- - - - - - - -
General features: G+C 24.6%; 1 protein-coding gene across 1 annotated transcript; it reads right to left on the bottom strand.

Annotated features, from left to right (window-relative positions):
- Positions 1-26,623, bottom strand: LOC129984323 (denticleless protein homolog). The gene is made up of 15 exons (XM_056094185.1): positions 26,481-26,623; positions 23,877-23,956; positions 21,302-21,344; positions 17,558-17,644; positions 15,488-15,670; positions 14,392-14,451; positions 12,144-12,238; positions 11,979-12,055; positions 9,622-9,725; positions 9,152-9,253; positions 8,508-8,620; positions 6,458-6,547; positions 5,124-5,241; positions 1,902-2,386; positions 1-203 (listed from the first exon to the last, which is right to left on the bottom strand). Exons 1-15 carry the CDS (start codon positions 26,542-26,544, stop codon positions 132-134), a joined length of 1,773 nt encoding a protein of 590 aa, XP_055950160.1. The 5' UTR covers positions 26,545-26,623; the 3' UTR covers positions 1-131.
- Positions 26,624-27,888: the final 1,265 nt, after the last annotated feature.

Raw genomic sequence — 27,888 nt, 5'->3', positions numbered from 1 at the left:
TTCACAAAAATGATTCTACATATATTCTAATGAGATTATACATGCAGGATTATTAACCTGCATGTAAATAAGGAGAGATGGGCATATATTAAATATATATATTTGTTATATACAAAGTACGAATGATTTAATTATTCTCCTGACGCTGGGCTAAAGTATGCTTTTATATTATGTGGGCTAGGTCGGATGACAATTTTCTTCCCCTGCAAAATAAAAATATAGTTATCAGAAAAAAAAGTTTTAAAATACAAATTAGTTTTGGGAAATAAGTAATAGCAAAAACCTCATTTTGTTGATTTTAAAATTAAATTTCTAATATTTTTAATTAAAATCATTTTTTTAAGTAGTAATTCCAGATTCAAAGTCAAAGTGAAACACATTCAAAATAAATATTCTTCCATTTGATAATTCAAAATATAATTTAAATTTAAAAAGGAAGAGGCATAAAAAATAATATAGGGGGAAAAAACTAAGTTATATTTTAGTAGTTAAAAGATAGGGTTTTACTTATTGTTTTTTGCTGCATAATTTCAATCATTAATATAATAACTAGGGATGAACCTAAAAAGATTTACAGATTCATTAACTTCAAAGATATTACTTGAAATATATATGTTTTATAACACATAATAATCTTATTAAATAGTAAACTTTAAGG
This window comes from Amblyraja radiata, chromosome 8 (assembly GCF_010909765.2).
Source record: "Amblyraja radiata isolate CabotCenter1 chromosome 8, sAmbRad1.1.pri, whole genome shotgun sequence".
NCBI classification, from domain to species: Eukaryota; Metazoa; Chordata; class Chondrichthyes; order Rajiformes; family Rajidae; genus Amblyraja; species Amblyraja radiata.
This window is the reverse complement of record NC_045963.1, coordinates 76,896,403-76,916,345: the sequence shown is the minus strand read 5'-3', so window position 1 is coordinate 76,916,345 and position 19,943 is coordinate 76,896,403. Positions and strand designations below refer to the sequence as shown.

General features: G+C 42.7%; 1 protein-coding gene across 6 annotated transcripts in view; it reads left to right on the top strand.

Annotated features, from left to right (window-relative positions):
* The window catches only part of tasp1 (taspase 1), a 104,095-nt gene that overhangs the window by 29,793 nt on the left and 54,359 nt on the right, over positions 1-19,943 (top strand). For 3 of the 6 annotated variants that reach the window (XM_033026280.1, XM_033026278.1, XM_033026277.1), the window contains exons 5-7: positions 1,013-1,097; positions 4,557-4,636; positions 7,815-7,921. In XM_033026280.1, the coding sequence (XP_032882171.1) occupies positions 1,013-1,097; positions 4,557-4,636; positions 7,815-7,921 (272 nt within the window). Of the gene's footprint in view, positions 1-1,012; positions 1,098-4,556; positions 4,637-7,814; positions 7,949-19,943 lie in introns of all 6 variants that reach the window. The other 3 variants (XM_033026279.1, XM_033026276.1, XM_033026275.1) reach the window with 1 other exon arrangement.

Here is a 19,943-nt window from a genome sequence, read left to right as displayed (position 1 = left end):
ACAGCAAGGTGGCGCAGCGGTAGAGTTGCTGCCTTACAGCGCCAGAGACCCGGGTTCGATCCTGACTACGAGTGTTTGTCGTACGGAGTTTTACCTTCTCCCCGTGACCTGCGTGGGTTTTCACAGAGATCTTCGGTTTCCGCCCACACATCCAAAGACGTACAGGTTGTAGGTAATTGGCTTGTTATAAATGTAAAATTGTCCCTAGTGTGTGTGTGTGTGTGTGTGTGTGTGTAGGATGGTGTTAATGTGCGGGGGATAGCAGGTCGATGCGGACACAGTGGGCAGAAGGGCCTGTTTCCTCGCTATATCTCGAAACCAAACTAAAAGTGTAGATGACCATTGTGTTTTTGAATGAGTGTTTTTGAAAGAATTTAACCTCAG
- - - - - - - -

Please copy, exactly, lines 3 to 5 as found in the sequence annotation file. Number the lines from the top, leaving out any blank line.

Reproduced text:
- Positions 1-26,623, bottom strand: LOC129984323 (denticleless protein homolog). The gene is made up of 15 exons (XM_056094185.1): positions 26,481-26,623; positions 23,877-23,956; positions 21,302-21,344; positions 17,558-17,644; positions 15,488-15,670; positions 14,392-14,451; positions 12,144-12,238; positions 11,979-12,055; positions 9,622-9,725; positions 9,152-9,253; positions 8,508-8,620; positions 6,458-6,547; positions 5,124-5,241; positions 1,902-2,386; positions 1-203 (listed from the first exon to the last, which is right to left on the bottom strand). Exons 1-15 carry the CDS (start codon positions 26,542-26,544, stop codon positions 132-134), a joined length of 1,773 nt encoding a protein of 590 aa, XP_055950160.1. The 5' UTR covers positions 26,545-26,623; the 3' UTR covers positions 1-131.
- Positions 26,624-27,888: the final 1,265 nt, after the last annotated feature.

Raw genomic sequence — 27,888 nt, 5'->3', positions numbered from 1 at the left: